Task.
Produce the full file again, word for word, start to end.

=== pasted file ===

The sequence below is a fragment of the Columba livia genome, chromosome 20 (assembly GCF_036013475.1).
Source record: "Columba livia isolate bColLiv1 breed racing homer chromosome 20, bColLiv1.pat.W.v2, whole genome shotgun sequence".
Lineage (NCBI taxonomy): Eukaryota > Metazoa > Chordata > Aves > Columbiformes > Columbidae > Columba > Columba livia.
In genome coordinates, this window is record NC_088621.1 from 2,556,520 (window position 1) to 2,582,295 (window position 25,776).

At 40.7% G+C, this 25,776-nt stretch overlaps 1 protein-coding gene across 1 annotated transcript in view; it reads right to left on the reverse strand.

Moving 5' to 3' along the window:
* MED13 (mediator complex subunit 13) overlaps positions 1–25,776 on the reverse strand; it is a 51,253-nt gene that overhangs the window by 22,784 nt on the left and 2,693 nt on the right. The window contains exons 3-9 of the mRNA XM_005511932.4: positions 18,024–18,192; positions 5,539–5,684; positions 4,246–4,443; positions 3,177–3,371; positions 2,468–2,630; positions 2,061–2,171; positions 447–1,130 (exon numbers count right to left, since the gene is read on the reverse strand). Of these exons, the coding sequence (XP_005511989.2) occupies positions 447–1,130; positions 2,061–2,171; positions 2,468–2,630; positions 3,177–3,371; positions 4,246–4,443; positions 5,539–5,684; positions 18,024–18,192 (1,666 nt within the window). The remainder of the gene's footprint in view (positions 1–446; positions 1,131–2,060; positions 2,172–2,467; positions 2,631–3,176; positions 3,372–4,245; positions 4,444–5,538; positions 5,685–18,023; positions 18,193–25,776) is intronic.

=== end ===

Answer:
The sequence below is a fragment of the Columba livia genome, chromosome 20 (assembly GCF_036013475.1).
Source record: "Columba livia isolate bColLiv1 breed racing homer chromosome 20, bColLiv1.pat.W.v2, whole genome shotgun sequence".
Lineage (NCBI taxonomy): Eukaryota > Metazoa > Chordata > Aves > Columbiformes > Columbidae > Columba > Columba livia.
In genome coordinates, this window is record NC_088621.1 from 2,556,520 (window position 1) to 2,582,295 (window position 25,776).

At 40.7% G+C, this 25,776-nt stretch overlaps 1 protein-coding gene across 1 annotated transcript in view; it reads right to left on the reverse strand.

Moving 5' to 3' along the window:
* MED13 (mediator complex subunit 13) overlaps positions 1–25,776 on the reverse strand; it is a 51,253-nt gene that overhangs the window by 22,784 nt on the left and 2,693 nt on the right. The window contains exons 3-9 of the mRNA XM_005511932.4: positions 18,024–18,192; positions 5,539–5,684; positions 4,246–4,443; positions 3,177–3,371; positions 2,468–2,630; positions 2,061–2,171; positions 447–1,130 (exon numbers count right to left, since the gene is read on the reverse strand). Of these exons, the coding sequence (XP_005511989.2) occupies positions 447–1,130; positions 2,061–2,171; positions 2,468–2,630; positions 3,177–3,371; positions 4,246–4,443; positions 5,539–5,684; positions 18,024–18,192 (1,666 nt within the window). The remainder of the gene's footprint in view (positions 1–446; positions 1,131–2,060; positions 2,172–2,467; positions 2,631–3,176; positions 3,372–4,245; positions 4,444–5,538; positions 5,685–18,023; positions 18,193–25,776) is intronic.